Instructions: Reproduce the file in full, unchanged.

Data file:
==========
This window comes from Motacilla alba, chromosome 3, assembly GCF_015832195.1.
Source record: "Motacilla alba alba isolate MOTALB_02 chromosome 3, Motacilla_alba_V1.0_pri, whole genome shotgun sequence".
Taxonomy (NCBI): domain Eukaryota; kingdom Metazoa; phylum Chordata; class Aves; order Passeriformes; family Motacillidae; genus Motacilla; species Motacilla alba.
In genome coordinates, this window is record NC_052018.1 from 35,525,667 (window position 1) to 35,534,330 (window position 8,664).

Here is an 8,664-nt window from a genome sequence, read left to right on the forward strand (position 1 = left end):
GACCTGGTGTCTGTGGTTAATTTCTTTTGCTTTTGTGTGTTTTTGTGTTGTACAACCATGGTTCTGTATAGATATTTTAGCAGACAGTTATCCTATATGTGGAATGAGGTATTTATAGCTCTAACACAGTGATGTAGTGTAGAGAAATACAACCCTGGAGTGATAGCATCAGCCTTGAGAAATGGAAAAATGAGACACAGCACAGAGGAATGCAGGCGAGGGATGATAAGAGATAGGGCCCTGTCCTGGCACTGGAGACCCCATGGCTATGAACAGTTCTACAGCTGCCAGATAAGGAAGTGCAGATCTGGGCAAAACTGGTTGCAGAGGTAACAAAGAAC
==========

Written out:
This window comes from Motacilla alba, chromosome 3, assembly GCF_015832195.1.
Source record: "Motacilla alba alba isolate MOTALB_02 chromosome 3, Motacilla_alba_V1.0_pri, whole genome shotgun sequence".
Taxonomy (NCBI): domain Eukaryota; kingdom Metazoa; phylum Chordata; class Aves; order Passeriformes; family Motacillidae; genus Motacilla; species Motacilla alba.
In genome coordinates, this window is record NC_052018.1 from 35,525,667 (window position 1) to 35,534,330 (window position 8,664).

Here is an 8,664-nt window from a genome sequence, read left to right on the forward strand (position 1 = left end):
GACCTGGTGTCTGTGGTTAATTTCTTTTGCTTTTGTGTGTTTTTGTGTTGTACAACCATGGTTCTGTATAGATATTTTAGCAGACAGTTATCCTATATGTGGAATGAGGTATTTATAGCTCTAACACAGTGATGTAGTGTAGAGAAATACAACCCTGGAGTGATAGCATCAGCCTTGAGAAATGGAAAAATGAGACACAGCACAGAGGAATGCAGGCGAGGGATGATAAGAGATAGGGCCCTGTCCTGGCACTGGAGACCCCATGGCTATGAACAGTTCTACAGCTGCCAGATAAGGAAGTGCAGATCTGGGCAAAACTGGTTGCAGAGGTAACAAAGAAC